Rornald Kananura | October 2015
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Presentation at the Global Maternal Newborn Health Conference, October 19, 2015

Background: In addressing maternal and newborn mortality, a lot of initiatives have been put in place to encourage women access quality health services from the health facilities. However, this has not significantly changed for decades, thus a need to understand key maternal challenges that need urgent attention.

Methodology: This quasi-experimental study is being implemented in three districts of Eastern Uganda. The demand side involves, community sensitization, women saving for maternal and newborn services, whereas the supply side involves mainly health workers’ (HWs) capacity building. The study has no control over the provision of equipment/drugs and staffing.

Results: The results are based on the routine information collected by the VHTs from January-December 2014 and newborn death audits at both community and facility level. We indicate facility challenges contributing to the newborn death regardless of increased facility deliveries. Early results indicate an increase in facility deliveries from 65% to 78%. However, a considerate number of newborn deaths have been reported. A percentage increase in facility delivery indicated an increase in newborn deaths by 15 (P=0.026, 95%CI= 2.79-27.22). Additionally, a percentage increase in low-birth weights indicated an increase in newborn deaths by 7 (P=0.0191, 95%CI=1.416412-12.63334). The interviews with women and HWs indicated a number of challenges related to newborn death which included; lack of essential equipment, drugs and qualified staff. In addition, there is lack of space which leads to the discharge of women within four hours after delivery. Additionally, facilities are not fenced, have no security personnel and lack electricity which discourage the HWs from attending to women during night hours.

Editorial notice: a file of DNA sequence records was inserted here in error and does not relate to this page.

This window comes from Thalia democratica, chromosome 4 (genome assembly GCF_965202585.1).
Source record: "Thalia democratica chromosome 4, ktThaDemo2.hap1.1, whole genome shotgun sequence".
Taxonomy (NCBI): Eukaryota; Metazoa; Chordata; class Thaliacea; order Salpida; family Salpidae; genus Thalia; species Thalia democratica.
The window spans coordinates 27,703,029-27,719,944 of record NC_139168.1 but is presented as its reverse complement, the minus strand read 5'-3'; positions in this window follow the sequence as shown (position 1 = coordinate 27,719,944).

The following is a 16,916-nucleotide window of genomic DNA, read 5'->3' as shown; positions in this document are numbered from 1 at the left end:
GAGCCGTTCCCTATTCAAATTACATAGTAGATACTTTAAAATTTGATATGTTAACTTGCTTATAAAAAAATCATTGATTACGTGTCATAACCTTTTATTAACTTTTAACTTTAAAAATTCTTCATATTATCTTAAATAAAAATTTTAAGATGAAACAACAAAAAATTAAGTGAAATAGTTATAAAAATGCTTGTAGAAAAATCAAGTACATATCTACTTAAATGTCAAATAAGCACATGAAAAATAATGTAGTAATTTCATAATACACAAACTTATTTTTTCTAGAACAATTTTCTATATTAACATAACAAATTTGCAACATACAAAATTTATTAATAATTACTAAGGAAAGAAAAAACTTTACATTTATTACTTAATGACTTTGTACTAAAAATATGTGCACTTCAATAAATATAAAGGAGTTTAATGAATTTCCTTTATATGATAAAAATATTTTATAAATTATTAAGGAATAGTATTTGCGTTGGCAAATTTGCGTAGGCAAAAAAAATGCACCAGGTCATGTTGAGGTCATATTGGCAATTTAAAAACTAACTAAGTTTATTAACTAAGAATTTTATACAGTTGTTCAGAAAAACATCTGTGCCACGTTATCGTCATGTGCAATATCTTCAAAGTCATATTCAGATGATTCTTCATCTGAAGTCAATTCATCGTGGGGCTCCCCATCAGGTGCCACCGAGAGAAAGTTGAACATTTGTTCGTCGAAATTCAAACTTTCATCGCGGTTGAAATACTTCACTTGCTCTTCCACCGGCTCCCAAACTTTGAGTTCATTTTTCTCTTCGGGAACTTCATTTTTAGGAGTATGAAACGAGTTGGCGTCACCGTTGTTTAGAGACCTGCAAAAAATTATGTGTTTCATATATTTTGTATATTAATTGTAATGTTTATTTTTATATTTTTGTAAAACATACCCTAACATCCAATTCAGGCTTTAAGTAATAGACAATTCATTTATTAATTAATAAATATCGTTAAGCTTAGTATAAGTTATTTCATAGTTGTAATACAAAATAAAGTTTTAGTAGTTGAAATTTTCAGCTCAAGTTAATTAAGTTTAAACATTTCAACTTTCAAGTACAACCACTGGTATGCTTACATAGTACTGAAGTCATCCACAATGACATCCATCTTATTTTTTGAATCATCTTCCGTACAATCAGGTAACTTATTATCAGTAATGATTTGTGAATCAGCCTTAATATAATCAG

Conclusion: Lack of skilled personnel, drugs/equipment, insecurity and space are known facility challenges that have continued to curtail quality service delivery for maternal and newborn care in developing countries and limited efforts have been put in place to eliminate such challenges.